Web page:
Hugo is interesting as well, a war hero who just wasn't suited to be the killing machine he became and is now feted for. For Hugo, the war has left very real effects on his psyche, and this shows in some very poignant ways. Both he and Gwen are victims of survivor's guilt, for very different reasons, and I liked how being together allows them to move forward.

These two are genuinely grown-up characters who actually talk to each other. This doesn't mean there's no conflict at all, because even though they talk, they each have their fears and insecurities. For instance, Hugo has a bit of a chip on his shoulder about class, but he doesn't just silently make his assumptions and let Gwen guess what the problem is. Nope, he makes his assumptions and tells Gwen what he's thinking and why, and she therefore can tell him (and show him) just how wrong he is. The conflict is there, it's just dealt with in a very satisfying way.

In addition to the romance, I thought the secondary characters were great. I especially liked what Balogh did with Hugo's stepmother. There's an element there that will remind readers of A Precious Jewel, and I liked how Balogh dealt with it. The characters from previous and future books were very well-integrated. Those from past books I wasn't too interested in, so I was perfectly fine with them being relatively unobtrusive. Those from future books, on the other hand, I'm really interested in knowing more about, as they all sound quite intriguing. Balogh left me wanting more on that end, which was probably her intention all along!



Vinagrinhos 17 May 2012 at 08:50  

I think you liked a bit better than I did :-) I quite agree on the bit that reminded us of A Precious Jewel!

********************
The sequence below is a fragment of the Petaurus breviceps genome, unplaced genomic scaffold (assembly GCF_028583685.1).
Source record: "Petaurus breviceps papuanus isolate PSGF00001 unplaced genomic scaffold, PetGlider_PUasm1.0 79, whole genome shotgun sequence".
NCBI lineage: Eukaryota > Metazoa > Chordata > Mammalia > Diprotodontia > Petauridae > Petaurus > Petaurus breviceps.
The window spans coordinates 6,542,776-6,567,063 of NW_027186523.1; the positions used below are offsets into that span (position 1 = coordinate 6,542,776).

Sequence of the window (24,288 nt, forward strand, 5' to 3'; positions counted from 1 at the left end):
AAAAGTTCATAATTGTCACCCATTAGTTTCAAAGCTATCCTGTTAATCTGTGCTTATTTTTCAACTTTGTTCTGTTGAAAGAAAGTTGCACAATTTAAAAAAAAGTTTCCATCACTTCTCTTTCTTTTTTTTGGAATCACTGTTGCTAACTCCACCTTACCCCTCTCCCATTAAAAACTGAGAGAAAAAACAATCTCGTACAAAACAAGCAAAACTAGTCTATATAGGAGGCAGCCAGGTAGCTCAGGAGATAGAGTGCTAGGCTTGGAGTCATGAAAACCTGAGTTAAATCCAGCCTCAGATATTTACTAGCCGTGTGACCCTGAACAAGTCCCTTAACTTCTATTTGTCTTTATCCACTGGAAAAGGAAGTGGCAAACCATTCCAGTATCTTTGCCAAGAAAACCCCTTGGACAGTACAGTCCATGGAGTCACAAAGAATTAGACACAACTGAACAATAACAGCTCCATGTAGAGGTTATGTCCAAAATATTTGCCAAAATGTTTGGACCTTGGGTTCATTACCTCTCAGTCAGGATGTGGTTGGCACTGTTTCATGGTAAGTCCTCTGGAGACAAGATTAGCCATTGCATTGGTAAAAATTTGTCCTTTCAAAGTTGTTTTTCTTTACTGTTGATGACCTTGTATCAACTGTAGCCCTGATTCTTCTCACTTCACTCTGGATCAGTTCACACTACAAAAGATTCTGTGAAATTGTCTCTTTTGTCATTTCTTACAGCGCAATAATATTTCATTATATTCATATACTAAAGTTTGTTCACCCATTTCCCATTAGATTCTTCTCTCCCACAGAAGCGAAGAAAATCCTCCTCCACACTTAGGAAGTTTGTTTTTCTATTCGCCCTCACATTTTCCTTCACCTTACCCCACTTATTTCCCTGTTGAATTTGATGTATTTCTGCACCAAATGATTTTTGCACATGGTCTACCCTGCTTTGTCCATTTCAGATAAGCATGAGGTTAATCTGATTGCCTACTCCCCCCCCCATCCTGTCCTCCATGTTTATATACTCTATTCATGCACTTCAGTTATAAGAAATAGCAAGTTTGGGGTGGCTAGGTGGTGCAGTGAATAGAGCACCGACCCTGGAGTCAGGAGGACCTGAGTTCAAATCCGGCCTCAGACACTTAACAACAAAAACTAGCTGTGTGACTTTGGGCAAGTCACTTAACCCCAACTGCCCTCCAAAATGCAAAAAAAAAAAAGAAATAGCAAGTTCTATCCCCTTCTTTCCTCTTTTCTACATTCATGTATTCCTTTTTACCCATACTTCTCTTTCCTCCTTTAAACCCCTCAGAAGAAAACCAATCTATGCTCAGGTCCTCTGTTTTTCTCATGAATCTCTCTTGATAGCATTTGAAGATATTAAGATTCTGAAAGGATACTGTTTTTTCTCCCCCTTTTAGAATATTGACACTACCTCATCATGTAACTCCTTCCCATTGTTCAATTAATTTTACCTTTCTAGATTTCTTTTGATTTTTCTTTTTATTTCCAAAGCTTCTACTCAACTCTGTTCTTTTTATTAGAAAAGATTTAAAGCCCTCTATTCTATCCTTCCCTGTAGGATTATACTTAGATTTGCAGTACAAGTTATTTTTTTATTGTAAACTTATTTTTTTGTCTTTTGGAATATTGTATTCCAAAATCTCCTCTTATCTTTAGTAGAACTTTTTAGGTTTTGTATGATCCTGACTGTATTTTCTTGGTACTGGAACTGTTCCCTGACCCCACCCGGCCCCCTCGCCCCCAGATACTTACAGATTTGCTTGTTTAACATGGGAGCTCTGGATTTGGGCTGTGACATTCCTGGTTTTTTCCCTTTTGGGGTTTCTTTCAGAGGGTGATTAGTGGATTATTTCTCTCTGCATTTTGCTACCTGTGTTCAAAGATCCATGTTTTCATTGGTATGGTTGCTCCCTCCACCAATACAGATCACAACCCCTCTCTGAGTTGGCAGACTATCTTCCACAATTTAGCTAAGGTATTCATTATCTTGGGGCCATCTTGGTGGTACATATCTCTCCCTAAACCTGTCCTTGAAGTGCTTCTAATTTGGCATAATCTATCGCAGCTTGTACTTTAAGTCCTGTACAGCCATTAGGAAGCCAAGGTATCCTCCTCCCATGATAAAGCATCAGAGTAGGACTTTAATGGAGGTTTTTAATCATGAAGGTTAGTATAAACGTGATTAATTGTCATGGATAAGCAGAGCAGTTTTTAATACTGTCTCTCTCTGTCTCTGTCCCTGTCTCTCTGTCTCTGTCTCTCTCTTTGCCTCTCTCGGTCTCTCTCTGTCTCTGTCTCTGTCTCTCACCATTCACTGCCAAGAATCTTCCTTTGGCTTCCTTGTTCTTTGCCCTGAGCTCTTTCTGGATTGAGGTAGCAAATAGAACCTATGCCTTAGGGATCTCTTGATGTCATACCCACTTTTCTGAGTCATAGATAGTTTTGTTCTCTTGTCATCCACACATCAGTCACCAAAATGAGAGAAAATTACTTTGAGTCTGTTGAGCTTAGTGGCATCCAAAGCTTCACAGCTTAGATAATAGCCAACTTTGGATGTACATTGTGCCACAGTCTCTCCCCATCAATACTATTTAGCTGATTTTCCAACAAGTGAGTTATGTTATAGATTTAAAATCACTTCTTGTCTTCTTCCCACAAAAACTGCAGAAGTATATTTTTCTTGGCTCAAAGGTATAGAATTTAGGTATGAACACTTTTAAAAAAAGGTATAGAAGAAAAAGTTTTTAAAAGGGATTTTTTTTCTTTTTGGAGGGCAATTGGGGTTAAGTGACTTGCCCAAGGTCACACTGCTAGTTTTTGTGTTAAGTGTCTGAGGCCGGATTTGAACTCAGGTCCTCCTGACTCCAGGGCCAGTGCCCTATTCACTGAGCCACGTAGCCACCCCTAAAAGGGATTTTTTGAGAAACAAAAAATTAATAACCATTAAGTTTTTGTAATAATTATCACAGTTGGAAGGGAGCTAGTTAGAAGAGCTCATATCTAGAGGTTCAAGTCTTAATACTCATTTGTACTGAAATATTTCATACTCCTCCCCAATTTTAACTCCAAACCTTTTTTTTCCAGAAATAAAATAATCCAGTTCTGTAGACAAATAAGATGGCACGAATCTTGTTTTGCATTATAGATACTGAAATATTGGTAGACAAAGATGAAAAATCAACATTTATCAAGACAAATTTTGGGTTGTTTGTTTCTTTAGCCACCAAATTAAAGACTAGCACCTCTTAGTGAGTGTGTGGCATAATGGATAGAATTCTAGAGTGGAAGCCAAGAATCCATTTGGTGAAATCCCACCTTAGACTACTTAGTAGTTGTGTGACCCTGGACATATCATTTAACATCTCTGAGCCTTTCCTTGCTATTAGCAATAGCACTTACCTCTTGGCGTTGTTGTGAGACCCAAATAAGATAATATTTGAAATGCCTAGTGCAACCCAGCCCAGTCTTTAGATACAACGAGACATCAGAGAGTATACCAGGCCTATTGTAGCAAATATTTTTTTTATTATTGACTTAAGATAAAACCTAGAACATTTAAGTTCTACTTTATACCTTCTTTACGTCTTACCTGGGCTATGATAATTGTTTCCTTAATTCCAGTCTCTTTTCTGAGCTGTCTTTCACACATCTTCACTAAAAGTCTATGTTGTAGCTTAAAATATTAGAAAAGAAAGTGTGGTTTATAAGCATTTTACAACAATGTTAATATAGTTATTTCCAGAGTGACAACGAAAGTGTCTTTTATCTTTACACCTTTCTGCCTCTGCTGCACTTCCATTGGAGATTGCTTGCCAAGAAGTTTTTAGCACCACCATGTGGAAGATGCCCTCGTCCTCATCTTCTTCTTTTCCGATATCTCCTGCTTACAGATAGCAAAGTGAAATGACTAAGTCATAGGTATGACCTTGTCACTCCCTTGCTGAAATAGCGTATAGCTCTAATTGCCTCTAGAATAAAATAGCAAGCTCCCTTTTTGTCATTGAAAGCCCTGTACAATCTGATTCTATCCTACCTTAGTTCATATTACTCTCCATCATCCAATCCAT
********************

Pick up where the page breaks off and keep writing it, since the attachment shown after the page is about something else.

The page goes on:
Rosario 18 May 2012 at 06:26  

Yeah, I like that when I pick up a Balogh I can just relax and trust her, know that I'm in good hands. I think this compensates for any lack of excitement or angst!

Anonymous,  19 May 2012 at 05:22  

I've been debating on this one. It's been YEARS since I read Mary Balogh. The best books for me are: Heartless, Thief of Dreams, Indiscreet and a handful of her shorter trade regencies like The Last Snowdrop, The Temporary Wife and a few others. You're giving this one a B+ has decided me. I will give this one a try. Oh and the Camilla Lackberg was not very good. --Keishon

Rosario 19 May 2012 at 08:14  

Keishon: Can you believe I haven't read Heartless or Thief of Dreams, yet? They're in the little pile of old Balogh's I'm hoarding for a rainy day :-) But I do love Indiscreet, and The Proposal doesn't have anywhere near the amount of angst that Indiscreet has. It's much more relaxed. So, not sure how you'll feel about it!

Not surprised about Lackberg -sounds like she hasn't got any better since book 1, then!

Anonymous,  20 May 2012 at 03:59  

Rosario: Lackberg does more telling than showing and I don't much care for that type of storytelling.


Rosario 20 May 2012 at 06:54  

Keishon: I thought that as well, and also that her characterisation bordered on the cartoonish.

Any lesser known Scandinavian authors that you would recommend, especially women writers? I was talking to someone yesterday who had very good things to say about an Icelandic author called Yrsa Sigurðardóttir, have you read her?

Anonymous,  25 May 2012 at 00:35  

Rosario: I haven't read her. I know Maili can't stand her writing. I recommend you read Asa Larsson. Sun Storm is the first book.


Post a comment

Blog template by

Back to TOP